Deductive reasoning, on the other hand, will often be verbal. The test taker is given a set of rules or premises, and then must use them to decide whether certain conclusions can be drawn from them.

Now:

Let’s see what you’re about to face on the SHL Inductive tests.

## What to Expect on the SHL Inductive Test?

As of 2020, there are three different versions to the SHL Inductive Reasoning test, which differ in their time limits, question types, and difficulty level:

• SHL Verify G+ Inductive Reasoning Test (Interactive)
• SHL Verify G+ Inductive Reasoning Test (Non-Interactive)
• CEB Verify Inductive/Logical Reasoning

Here’s an overview of each version, plus sample questions, so you start to get a feel for the test.

## SHL Verify G+ Inductive Reasoning Test (Interactive)

Number of questions: 15

Time limit: 18 questions

Unique instructions: the instructions will specifically say “…an activity-based test that allows you to drag, drop, and interact…

The Interactive SHL Verify G+ Inductive test is one of SHL’s new assessments that changes the way standard assessment tests look and feel.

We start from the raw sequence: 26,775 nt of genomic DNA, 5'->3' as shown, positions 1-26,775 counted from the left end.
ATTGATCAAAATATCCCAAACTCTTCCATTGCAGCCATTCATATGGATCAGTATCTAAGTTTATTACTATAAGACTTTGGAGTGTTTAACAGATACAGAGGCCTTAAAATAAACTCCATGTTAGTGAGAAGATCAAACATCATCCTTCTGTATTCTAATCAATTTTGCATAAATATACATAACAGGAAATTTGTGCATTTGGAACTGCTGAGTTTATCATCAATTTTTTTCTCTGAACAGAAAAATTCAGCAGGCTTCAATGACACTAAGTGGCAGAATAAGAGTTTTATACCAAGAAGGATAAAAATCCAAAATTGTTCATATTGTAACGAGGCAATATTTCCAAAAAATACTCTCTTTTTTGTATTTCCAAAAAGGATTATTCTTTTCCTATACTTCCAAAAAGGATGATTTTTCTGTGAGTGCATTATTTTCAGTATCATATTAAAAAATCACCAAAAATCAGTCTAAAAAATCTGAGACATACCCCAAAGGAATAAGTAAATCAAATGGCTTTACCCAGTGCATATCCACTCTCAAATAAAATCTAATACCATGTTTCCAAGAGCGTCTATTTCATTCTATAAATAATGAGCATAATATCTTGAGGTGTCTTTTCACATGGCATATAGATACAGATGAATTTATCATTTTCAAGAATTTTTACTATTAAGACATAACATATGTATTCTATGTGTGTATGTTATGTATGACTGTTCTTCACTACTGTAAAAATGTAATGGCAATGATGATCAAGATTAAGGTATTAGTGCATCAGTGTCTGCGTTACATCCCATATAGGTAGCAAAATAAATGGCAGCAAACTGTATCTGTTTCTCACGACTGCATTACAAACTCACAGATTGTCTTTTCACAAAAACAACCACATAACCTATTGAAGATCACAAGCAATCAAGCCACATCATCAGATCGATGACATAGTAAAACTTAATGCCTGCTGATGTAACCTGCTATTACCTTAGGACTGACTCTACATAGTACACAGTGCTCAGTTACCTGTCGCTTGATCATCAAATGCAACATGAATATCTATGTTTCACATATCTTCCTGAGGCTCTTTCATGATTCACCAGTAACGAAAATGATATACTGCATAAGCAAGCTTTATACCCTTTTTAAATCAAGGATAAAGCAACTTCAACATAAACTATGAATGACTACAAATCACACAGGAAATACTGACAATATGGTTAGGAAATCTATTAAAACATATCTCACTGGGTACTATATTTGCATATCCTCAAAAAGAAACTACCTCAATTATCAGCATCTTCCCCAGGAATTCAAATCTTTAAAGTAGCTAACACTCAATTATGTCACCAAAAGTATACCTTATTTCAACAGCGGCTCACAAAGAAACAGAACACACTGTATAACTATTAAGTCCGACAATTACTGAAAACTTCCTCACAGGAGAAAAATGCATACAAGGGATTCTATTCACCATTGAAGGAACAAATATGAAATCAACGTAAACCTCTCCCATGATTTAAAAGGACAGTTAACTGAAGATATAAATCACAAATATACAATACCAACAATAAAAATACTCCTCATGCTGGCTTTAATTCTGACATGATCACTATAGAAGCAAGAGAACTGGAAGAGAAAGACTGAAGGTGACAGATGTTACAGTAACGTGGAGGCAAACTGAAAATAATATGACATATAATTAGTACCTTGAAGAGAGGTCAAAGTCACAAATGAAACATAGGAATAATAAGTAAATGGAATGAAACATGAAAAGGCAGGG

On this test, rather than simply choosing an answer option, you fully interact with the question. You’ll need to drag lines to finish sequences, tap to fill the next image in the sequence, memorise button behaviour, and more.

This, in turn, makes the questions much harder, as it both takes more time to understand what they want from you and plan how you’re going to solve it.

(All of that in about 70 seconds per question!)

Let’s see an example for a question type you’ll likely see on the interactive version.

### SHL Interactive Inductive Reasoning Sample Question

Complete the sequence:

Note: on the real test, you’ll be asked to “drag the line to finish the sequence.”

AZ -> 19 -> BY -> 28 -> _____ -> _____ -> _____ -> _____ -> _____ -> _____

See the full answer and explanation here: